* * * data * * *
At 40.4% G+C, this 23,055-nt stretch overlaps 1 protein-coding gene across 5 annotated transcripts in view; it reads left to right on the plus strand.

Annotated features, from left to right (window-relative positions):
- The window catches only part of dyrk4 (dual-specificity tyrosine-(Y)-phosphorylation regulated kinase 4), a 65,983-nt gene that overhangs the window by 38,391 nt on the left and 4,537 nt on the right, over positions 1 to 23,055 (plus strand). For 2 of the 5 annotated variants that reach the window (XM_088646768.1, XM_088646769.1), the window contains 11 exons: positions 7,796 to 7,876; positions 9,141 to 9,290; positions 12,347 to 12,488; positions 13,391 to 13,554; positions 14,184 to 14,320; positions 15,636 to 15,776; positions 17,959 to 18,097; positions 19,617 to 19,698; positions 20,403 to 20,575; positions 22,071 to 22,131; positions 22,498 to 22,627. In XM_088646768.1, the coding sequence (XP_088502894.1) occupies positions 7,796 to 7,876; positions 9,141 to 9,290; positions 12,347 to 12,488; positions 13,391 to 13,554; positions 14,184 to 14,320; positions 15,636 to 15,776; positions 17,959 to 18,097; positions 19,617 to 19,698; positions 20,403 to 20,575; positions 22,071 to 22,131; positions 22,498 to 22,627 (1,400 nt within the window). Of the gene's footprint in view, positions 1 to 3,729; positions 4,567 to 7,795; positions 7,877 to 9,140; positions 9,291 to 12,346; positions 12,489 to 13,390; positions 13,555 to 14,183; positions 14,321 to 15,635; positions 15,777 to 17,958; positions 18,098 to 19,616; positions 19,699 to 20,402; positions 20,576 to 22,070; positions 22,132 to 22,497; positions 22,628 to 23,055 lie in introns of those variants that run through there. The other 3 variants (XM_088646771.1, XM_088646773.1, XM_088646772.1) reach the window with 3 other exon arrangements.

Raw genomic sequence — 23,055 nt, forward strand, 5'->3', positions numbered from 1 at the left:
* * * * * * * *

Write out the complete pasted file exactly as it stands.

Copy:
At 40.4% G+C, this 23,055-nt stretch overlaps 1 protein-coding gene across 5 annotated transcripts in view; it reads left to right on the plus strand.

Annotated features, from left to right (window-relative positions):
- The window catches only part of dyrk4 (dual-specificity tyrosine-(Y)-phosphorylation regulated kinase 4), a 65,983-nt gene that overhangs the window by 38,391 nt on the left and 4,537 nt on the right, over positions 1 to 23,055 (plus strand). For 2 of the 5 annotated variants that reach the window (XM_088646768.1, XM_088646769.1), the window contains 11 exons: positions 7,796 to 7,876; positions 9,141 to 9,290; positions 12,347 to 12,488; positions 13,391 to 13,554; positions 14,184 to 14,320; positions 15,636 to 15,776; positions 17,959 to 18,097; positions 19,617 to 19,698; positions 20,403 to 20,575; positions 22,071 to 22,131; positions 22,498 to 22,627. In XM_088646768.1, the coding sequence (XP_088502894.1) occupies positions 7,796 to 7,876; positions 9,141 to 9,290; positions 12,347 to 12,488; positions 13,391 to 13,554; positions 14,184 to 14,320; positions 15,636 to 15,776; positions 17,959 to 18,097; positions 19,617 to 19,698; positions 20,403 to 20,575; positions 22,071 to 22,131; positions 22,498 to 22,627 (1,400 nt within the window). Of the gene's footprint in view, positions 1 to 3,729; positions 4,567 to 7,795; positions 7,877 to 9,140; positions 9,291 to 12,346; positions 12,489 to 13,390; positions 13,555 to 14,183; positions 14,321 to 15,635; positions 15,777 to 17,958; positions 18,098 to 19,616; positions 19,699 to 20,402; positions 20,576 to 22,070; positions 22,132 to 22,497; positions 22,628 to 23,055 lie in introns of those variants that run through there. The other 3 variants (XM_088646771.1, XM_088646773.1, XM_088646772.1) reach the window with 3 other exon arrangements.

Raw genomic sequence — 23,055 nt, forward strand, 5'->3', positions numbered from 1 at the left: